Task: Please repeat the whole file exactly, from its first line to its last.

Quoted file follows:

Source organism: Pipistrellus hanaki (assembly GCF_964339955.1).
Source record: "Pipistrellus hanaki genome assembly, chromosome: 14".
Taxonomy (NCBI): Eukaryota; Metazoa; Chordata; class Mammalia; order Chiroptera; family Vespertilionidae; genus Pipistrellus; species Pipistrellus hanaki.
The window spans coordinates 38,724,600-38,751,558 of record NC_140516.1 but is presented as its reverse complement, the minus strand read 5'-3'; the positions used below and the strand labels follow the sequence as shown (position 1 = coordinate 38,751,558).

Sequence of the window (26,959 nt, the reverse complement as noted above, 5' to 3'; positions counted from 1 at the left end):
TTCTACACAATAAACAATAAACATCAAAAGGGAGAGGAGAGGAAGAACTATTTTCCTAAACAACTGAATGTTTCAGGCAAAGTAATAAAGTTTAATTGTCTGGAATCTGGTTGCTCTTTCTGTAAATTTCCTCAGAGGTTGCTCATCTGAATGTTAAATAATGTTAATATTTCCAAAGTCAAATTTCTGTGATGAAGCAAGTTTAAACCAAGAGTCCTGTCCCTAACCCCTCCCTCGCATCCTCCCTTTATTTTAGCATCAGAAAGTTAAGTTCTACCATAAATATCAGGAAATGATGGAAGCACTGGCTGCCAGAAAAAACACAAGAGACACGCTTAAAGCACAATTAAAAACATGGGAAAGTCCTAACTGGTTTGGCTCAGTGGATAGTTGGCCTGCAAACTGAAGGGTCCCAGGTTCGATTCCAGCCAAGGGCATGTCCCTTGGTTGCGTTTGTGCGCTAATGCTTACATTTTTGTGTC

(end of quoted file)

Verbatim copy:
Source organism: Pipistrellus hanaki (assembly GCF_964339955.1).
Source record: "Pipistrellus hanaki genome assembly, chromosome: 14".
Taxonomy (NCBI): Eukaryota; Metazoa; Chordata; class Mammalia; order Chiroptera; family Vespertilionidae; genus Pipistrellus; species Pipistrellus hanaki.
The window spans coordinates 38,724,600-38,751,558 of record NC_140516.1 but is presented as its reverse complement, the minus strand read 5'-3'; the positions used below and the strand labels follow the sequence as shown (position 1 = coordinate 38,751,558).

Sequence of the window (26,959 nt, the reverse complement as noted above, 5' to 3'; positions counted from 1 at the left end):
TTCTACACAATAAACAATAAACATCAAAAGGGAGAGGAGAGGAAGAACTATTTTCCTAAACAACTGAATGTTTCAGGCAAAGTAATAAAGTTTAATTGTCTGGAATCTGGTTGCTCTTTCTGTAAATTTCCTCAGAGGTTGCTCATCTGAATGTTAAATAATGTTAATATTTCCAAAGTCAAATTTCTGTGATGAAGCAAGTTTAAACCAAGAGTCCTGTCCCTAACCCCTCCCTCGCATCCTCCCTTTATTTTAGCATCAGAAAGTTAAGTTCTACCATAAATATCAGGAAATGATGGAAGCACTGGCTGCCAGAAAAAACACAAGAGACACGCTTAAAGCACAATTAAAAACATGGGAAAGTCCTAACTGGTTTGGCTCAGTGGATAGTTGGCCTGCAAACTGAAGGGTCCCAGGTTCGATTCCAGCCAAGGGCATGTCCCTTGGTTGCGTTTGTGCGCTAATGCTTACATTTTTGTGTC